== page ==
Rhubarb Contributes to Fall Colors

larry_geneOctober 20, 2009

Who needs to take a trip to New England when they have rhubarb in the yard?

Thank you for reporting this comment. Undo

Pretty. Mine never does that, just turns ugly greenish/yellow and dies. Could be a climate thing or a cultivar thing.

    Bookmark   October 21, 2009 at 11:49AM
Thank you for reporting this comment. Undo


A question: I have ten year-old rhubarb plants that I did not harvest from this year. Would it be feasible to harvest their stalks now before they succumb to frost or do they need to stay on until dead?? I know not to harvest after a killing frost as the dangerous oxalic acid in the leaves migrates back into the stalks. I guess I'm being impatient, but I'd sure love some fresh rhubarb now.



    Bookmark   October 21, 2009 at 2:08PM
Thank you for reporting this comment. Undo

Brook, as long as the stalks haven't gotten either so tough and woody or so soft and spongy as to be unsuable, not a problem, go ahead.

    Bookmark   October 21, 2009 at 3:15PM
Thank you for reporting this comment. Undo
alexander3_gw(6 Pennsylvania)

larry_gene, what variety is that?

    Bookmark   October 22, 2009 at 8:50AM
Thank you for reporting this comment. Undo

I have no idea, these are plant that came with the house purchased in 1990. The first picture is of a plant with thick red stalks and the second picture below is of a plant with medium-thick green stalks. They are probably common varieties found prior to 1990. 31 pounds harvested from the two plants this year, 10 pounds remain, all flat on the ground.

    Bookmark   October 22, 2009 at 11:10PM
Thank you for reporting this comment. Undo
bejay9_10(zone 9/10)

That's encouraging. I thought rhubarb only grew in real cold climates. It has never survived for me here. Perhaps it would be worth re-trying.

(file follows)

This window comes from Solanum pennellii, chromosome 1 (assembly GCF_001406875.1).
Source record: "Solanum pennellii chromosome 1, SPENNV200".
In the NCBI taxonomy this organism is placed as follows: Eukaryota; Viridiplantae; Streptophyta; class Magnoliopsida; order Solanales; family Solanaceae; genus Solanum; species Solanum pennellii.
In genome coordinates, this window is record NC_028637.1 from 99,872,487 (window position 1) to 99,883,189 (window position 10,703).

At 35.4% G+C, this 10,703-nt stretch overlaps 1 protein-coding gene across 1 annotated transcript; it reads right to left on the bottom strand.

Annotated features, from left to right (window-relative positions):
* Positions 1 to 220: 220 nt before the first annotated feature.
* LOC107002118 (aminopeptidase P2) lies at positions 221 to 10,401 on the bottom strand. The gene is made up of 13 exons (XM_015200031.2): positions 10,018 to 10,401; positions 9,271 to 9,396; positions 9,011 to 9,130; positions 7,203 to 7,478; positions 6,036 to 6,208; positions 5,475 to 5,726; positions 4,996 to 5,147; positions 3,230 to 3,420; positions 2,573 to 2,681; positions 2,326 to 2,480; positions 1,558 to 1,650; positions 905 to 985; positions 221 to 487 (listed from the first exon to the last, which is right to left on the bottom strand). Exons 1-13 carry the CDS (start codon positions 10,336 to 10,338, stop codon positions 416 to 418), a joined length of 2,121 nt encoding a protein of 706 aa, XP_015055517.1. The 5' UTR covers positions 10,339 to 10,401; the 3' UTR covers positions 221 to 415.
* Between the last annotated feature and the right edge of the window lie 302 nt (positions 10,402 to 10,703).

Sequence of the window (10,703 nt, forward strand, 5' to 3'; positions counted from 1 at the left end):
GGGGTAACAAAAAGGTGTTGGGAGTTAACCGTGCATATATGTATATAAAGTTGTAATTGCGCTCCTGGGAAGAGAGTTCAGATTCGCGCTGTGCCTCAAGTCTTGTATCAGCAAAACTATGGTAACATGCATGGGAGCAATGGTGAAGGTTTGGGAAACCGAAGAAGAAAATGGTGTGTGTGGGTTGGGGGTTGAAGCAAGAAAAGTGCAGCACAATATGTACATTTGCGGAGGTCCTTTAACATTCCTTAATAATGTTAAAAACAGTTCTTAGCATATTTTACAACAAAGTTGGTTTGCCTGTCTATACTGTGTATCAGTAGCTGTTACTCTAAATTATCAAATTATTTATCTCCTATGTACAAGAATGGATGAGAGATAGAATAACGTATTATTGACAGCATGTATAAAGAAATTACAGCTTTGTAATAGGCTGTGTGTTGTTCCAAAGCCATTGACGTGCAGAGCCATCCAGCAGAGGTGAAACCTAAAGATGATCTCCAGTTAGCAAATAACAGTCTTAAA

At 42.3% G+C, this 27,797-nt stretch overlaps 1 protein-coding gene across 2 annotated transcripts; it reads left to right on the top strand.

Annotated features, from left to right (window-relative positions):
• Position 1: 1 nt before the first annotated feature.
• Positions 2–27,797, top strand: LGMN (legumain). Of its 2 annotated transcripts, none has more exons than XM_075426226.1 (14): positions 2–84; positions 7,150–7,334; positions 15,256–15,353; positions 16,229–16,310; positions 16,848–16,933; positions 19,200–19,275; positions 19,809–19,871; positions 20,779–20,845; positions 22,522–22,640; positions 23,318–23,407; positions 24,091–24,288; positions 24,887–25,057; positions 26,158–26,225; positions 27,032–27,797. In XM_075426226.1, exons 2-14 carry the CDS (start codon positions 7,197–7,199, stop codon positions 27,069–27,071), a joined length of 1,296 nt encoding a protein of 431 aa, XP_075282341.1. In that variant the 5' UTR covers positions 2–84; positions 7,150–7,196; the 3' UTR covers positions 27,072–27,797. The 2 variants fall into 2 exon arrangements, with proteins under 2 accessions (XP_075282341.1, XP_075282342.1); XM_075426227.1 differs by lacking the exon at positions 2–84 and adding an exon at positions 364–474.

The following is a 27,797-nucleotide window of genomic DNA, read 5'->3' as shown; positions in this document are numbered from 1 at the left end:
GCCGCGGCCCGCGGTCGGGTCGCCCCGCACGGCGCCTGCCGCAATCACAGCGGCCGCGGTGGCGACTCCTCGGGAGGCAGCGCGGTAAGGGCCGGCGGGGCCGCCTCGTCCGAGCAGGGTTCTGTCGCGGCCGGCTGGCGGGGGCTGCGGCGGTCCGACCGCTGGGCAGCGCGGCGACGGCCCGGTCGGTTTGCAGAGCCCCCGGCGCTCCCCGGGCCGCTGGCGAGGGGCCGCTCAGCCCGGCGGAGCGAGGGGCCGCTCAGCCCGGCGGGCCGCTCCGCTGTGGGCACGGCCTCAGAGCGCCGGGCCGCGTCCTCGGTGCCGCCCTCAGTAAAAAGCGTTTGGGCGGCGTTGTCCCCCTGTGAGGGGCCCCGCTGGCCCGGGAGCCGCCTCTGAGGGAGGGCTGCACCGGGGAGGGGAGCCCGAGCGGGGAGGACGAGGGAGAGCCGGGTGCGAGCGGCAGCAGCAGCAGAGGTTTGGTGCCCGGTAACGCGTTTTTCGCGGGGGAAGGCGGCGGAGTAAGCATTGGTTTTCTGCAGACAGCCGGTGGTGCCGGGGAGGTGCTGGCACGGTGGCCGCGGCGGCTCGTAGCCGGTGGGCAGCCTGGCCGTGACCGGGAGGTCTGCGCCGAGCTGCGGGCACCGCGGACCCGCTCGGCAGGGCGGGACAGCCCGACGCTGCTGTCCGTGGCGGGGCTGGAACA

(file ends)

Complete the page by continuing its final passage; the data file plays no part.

Does it get full sun in summer? Wish I new the variety.


    Bookmark   October 23, 2009 at 9:40AM
Thank you for reporting this comment. Undo

I'm in Portland, zone 8; you're zone 10--if on the west coast, would be the equivalent of Sacramento. I think you'd have to keep the rhubarb watered daily and partially shaded in that climate.

Even in Portland, I see mostly spindly, suffering rhubarb. It is usually planted in poor, dry, weedy soil by many casual gardeners. Even this will provide one seasonal dessert when combined with strawberries, that is what most people want out of rhubarb.

So the growing conditions matter more than the variety.

    Bookmark   October 23, 2009 at 10:58PM
Sign Up to comment
More Discussions
Apple varieties evaluations 2005-2015
Hi some people here several months ago asked for a...
Scott F Smith
Apple scions. Help please.
Hello. It's sure nice to see familiar names and faces,...
How does well water with Rust affect pH?
We use well water with lots of rust in it. Will it...
Helen Zone 6 Ohio
Asian pear spray in first year
Just planted a dwarf asian pear from Starks. Do I need...
ferroplasm Zone 7b
Can Apples grow in the tropics?
I was wondering if apples could really be grown in...
© 2015 Houzz Inc. Houzz® The new way to design your home™